- Grant Recipient
- 1 Point Drive North, Dunkirk, NY
- 42.493663, -79.353894
Dunkirk Historical Lighthouse and Veterans Park Museum
On July 5, 1884, the U.S. Congress passed a special act to award Sarah Sinfield (1823-1894) of Dunkirk, Chautauqua County, New York a pension for her devoted service during the Civil War. At the time, there were no laws allowing women to receive a pension, and it required a special act of Congress for a woman to successfully receive a pension for her war service. Prior to its passage, accompanying the bill that would recognize Mrs. Sinfield’s service, was a report from the Committee on Invalid Pensions. The report detailed both her and her husband William’s efforts and sacrifices made during the Civil War:
“Her husband, William Sinfield, volunteered as a private in Company E, Seventy-second Regiment New York Volunteers, at Dunkirk, N.Y., in April, 1861, and went from there to Staten Island in May following. About the 20th of July, 1861, Captain Barrett, of the company of which her husband was a member, left Dunkirk to join his company, and upon her request and that of her husband, took her with him. The day after her arrival at Staten Island the regiment left for Washington, and she accompanied it.
From Washington she followed the regiment, and was with it at the battles of Williamsburg, Peach Orchard, Fair Oaks, Seven Pines, the seven days’ fight, the second battle of Malvern Hills, the second battle of Bull Run, the second battle of Manassas, the battles of Chantilly, of Fredericksburg, of Chancellorsville, and of Gettysburg.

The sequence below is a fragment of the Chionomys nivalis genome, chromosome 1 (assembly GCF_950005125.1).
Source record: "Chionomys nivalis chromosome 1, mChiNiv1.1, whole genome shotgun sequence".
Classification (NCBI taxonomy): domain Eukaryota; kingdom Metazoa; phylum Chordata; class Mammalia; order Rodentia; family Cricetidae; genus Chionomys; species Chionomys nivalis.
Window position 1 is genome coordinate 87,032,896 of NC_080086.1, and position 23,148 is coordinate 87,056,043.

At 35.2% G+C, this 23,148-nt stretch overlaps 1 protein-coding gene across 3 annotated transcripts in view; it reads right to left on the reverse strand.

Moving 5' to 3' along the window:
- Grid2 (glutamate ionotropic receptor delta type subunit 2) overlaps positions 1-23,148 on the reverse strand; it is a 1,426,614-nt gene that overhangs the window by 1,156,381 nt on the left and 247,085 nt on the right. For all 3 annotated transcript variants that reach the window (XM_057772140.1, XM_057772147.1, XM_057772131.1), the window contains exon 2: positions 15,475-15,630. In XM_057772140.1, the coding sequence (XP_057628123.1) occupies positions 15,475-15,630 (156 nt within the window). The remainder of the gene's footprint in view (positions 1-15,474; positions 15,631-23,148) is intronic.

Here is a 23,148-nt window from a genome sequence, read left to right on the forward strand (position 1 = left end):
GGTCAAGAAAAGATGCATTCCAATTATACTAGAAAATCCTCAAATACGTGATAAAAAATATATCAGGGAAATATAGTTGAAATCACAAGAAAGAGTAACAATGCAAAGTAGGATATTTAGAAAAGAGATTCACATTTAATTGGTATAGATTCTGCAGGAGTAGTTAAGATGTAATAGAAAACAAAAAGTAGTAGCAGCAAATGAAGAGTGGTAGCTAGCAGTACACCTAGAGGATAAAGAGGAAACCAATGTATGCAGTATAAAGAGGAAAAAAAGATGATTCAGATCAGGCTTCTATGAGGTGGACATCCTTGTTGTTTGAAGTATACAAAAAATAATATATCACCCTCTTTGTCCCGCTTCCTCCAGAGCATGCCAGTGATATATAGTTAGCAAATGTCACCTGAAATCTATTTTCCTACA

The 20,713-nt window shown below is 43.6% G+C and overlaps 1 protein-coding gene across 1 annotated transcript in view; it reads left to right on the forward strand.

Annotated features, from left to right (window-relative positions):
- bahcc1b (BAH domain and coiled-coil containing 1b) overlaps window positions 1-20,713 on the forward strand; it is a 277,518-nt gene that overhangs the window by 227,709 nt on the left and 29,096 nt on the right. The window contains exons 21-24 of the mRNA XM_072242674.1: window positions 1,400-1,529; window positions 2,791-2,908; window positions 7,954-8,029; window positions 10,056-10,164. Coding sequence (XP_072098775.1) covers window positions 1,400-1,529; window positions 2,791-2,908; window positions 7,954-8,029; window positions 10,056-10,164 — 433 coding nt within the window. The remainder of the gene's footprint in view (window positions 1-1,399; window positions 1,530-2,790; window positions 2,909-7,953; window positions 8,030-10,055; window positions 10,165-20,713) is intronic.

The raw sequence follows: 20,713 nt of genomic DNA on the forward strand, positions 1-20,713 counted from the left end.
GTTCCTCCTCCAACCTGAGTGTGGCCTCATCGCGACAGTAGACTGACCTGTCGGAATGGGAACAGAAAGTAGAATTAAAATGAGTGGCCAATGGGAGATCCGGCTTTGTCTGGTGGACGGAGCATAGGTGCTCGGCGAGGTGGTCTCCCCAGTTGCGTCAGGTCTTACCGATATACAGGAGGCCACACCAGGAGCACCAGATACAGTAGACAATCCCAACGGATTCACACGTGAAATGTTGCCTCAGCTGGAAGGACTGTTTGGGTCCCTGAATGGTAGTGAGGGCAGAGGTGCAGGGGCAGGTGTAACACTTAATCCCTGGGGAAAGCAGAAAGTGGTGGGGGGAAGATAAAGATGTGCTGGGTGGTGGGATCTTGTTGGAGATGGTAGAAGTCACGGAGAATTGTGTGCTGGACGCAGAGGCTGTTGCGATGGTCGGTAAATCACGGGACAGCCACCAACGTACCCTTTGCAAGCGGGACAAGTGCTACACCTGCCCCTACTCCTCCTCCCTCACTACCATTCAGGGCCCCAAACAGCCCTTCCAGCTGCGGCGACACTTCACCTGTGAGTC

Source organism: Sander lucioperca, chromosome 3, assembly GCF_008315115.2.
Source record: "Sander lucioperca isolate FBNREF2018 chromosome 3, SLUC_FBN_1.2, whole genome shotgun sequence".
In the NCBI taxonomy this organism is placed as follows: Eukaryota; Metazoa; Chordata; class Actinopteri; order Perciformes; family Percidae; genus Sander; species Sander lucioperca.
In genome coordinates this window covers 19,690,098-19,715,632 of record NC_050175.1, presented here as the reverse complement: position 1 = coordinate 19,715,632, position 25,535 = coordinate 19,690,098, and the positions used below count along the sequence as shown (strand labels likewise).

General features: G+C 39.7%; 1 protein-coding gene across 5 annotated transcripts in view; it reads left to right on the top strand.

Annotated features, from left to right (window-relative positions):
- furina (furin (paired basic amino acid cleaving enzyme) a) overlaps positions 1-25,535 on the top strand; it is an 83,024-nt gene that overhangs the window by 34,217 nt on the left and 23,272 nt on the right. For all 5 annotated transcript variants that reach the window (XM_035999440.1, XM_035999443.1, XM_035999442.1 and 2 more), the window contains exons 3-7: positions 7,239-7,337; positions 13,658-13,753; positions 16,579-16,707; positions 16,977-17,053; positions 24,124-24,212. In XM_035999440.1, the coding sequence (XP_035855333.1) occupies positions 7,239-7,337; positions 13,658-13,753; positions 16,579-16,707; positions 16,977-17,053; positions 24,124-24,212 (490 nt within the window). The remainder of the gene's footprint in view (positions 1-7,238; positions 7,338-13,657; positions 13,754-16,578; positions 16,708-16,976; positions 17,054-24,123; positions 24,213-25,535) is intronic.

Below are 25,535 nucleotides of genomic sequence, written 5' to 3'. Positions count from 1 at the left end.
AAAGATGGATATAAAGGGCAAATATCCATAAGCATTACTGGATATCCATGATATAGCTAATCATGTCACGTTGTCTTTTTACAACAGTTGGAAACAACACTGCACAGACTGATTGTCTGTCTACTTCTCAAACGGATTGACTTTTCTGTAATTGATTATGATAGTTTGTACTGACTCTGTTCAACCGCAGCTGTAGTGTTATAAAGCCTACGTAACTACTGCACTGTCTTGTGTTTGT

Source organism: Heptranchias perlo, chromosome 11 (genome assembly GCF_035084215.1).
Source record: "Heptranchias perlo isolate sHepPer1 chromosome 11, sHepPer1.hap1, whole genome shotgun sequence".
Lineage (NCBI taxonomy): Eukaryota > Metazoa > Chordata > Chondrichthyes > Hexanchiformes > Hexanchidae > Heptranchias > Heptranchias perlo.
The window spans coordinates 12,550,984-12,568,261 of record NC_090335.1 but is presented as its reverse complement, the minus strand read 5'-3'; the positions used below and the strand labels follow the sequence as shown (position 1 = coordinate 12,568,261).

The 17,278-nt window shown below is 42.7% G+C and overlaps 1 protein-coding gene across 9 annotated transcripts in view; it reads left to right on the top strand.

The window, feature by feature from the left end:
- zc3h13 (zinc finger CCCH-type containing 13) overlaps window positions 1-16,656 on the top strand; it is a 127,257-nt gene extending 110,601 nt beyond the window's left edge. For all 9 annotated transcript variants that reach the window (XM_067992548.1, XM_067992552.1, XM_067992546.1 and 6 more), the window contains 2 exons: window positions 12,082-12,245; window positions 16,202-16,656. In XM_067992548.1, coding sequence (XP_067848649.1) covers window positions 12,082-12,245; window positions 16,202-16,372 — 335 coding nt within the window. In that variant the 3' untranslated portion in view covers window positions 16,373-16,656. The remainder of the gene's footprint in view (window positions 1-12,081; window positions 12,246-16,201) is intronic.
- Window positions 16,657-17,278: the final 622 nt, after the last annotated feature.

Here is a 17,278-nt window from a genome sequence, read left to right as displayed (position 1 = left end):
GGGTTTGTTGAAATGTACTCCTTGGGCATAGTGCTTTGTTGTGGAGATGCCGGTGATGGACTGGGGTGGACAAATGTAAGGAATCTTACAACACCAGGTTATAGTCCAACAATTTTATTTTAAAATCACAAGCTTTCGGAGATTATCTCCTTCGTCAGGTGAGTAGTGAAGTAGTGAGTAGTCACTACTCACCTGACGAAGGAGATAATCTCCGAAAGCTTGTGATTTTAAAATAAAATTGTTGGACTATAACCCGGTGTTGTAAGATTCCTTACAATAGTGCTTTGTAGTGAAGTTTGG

At each and every one of these battles she aided in caring for the sick and wounded soldiers, carrying food and drink to those who could not help themselves, preparing bandages for wounds, and in many and various ways making herself useful, and putting up with such accommodations as were furnished soldiers. At no time was she absent from the regiment until after her husband was wounded and sent to hospital for treatment, but endured all the fatigue and hardships of a soldier’s life in camp and on the march.”
After Mr. Sinfield received a shell wound to his left knee at Gettysburg, he was sent to the Fort Smith hospital in Rhode Island. Mrs. Sinfield accompanied her husband to the hospital and was employed as an assistant nurse at the hospital until her husband was discharged in May 1864, when they both returned to Dunkirk, New York.
In 1872, Mr. Sinfield was awarded an increase in his pension from 8 dollars to 18 dollars per month, after an examining surgeon found that he was still suffering significantly from his shell wound. The surgeon ruled that his disability was “equivalent to loss of foot for purposes of manual labor.” Despite this increase, the couple continued to struggle financially. Then finally, in July 1884, Mrs. Sinfield was awarded a pension of 15 dollars a month for her devoted service during the war.
From 1874-1885, Mr. Sinfield served as assistant lighthouse keeper in Dunkirk. Given his disability, it is likely that Mrs. Sinfield aided her husband greatly in this role. Mrs. Sinfield passed away in April 1894 and is buried in Forest Hill Cemetery Fredonia, New York. Her husband relocated to Ohio after her death, passing away in April 1899. He is buried in Dayton National Cemetery in Dayton, Ohio.